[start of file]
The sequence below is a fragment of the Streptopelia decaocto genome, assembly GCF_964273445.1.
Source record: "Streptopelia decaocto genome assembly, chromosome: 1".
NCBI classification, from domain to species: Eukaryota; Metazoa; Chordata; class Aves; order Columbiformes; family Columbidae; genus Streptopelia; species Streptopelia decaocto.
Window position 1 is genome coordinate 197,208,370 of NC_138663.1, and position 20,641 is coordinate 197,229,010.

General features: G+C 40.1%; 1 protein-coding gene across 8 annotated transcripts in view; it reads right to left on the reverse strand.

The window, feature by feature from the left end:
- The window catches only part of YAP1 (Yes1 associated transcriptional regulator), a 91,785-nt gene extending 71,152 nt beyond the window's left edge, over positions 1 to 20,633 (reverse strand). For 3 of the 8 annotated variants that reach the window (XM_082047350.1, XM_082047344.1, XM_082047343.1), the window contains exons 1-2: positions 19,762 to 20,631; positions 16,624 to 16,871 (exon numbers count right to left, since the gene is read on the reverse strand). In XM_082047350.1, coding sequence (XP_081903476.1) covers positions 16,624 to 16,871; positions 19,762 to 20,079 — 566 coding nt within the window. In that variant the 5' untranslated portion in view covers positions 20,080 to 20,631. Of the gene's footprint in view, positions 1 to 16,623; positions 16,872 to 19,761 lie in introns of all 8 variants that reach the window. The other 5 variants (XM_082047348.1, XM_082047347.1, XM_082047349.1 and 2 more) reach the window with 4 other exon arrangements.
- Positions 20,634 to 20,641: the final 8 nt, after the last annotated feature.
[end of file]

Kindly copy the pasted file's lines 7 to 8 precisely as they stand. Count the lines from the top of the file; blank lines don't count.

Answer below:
- The window catches only part of YAP1 (Yes1 associated transcriptional regulator), a 91,785-nt gene extending 71,152 nt beyond the window's left edge, over positions 1 to 20,633 (reverse strand). For 3 of the 8 annotated variants that reach the window (XM_082047350.1, XM_082047344.1, XM_082047343.1), the window contains exons 1-2: positions 19,762 to 20,631; positions 16,624 to 16,871 (exon numbers count right to left, since the gene is read on the reverse strand). In XM_082047350.1, coding sequence (XP_081903476.1) covers positions 16,624 to 16,871; positions 19,762 to 20,079 — 566 coding nt within the window. In that variant the 5' untranslated portion in view covers positions 20,080 to 20,631. Of the gene's footprint in view, positions 1 to 16,623; positions 16,872 to 19,761 lie in introns of all 8 variants that reach the window. The other 5 variants (XM_082047348.1, XM_082047347.1, XM_082047349.1 and 2 more) reach the window with 4 other exon arrangements.
- Positions 20,634 to 20,641: the final 8 nt, after the last annotated feature.